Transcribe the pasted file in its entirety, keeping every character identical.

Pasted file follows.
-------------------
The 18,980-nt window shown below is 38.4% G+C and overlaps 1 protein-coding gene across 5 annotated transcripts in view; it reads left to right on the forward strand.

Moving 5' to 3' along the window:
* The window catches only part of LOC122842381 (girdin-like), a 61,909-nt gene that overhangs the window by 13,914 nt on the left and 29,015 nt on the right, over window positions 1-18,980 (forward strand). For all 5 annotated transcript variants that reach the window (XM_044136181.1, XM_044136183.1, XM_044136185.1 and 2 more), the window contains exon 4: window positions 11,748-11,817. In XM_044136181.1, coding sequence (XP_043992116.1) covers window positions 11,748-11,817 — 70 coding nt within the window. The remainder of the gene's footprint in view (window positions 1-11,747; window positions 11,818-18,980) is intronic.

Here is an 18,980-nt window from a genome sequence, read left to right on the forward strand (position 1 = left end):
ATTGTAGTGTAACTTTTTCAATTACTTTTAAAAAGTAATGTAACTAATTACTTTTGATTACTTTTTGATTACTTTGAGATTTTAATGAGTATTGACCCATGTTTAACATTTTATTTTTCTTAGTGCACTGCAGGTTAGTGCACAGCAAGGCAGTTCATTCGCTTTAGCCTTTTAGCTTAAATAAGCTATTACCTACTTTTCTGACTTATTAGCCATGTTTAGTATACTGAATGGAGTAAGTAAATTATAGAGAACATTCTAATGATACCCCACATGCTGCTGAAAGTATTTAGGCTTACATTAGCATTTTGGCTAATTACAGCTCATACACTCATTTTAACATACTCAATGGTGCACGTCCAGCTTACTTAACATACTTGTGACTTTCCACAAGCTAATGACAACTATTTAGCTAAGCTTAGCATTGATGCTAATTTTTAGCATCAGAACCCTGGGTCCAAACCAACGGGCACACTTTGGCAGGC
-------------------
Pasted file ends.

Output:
The 18,980-nt window shown below is 38.4% G+C and overlaps 1 protein-coding gene across 5 annotated transcripts in view; it reads left to right on the forward strand.

Moving 5' to 3' along the window:
* The window catches only part of LOC122842381 (girdin-like), a 61,909-nt gene that overhangs the window by 13,914 nt on the left and 29,015 nt on the right, over window positions 1-18,980 (forward strand). For all 5 annotated transcript variants that reach the window (XM_044136181.1, XM_044136183.1, XM_044136185.1 and 2 more), the window contains exon 4: window positions 11,748-11,817. In XM_044136181.1, coding sequence (XP_043992116.1) covers window positions 11,748-11,817 — 70 coding nt within the window. The remainder of the gene's footprint in view (window positions 1-11,747; window positions 11,818-18,980) is intronic.

Here is an 18,980-nt window from a genome sequence, read left to right on the forward strand (position 1 = left end):
ATTGTAGTGTAACTTTTTCAATTACTTTTAAAAAGTAATGTAACTAATTACTTTTGATTACTTTTTGATTACTTTGAGATTTTAATGAGTATTGACCCATGTTTAACATTTTATTTTTCTTAGTGCACTGCAGGTTAGTGCACAGCAAGGCAGTTCATTCGCTTTAGCCTTTTAGCTTAAATAAGCTATTACCTACTTTTCTGACTTATTAGCCATGTTTAGTATACTGAATGGAGTAAGTAAATTATAGAGAACATTCTAATGATACCCCACATGCTGCTGAAAGTATTTAGGCTTACATTAGCATTTTGGCTAATTACAGCTCATACACTCATTTTAACATACTCAATGGTGCACGTCCAGCTTACTTAACATACTTGTGACTTTCCACAAGCTAATGACAACTATTTAGCTAAGCTTAGCATTGATGCTAATTTTTAGCATCAGAACCCTGGGTCCAAACCAACGGGCACACTTTGGCAGGC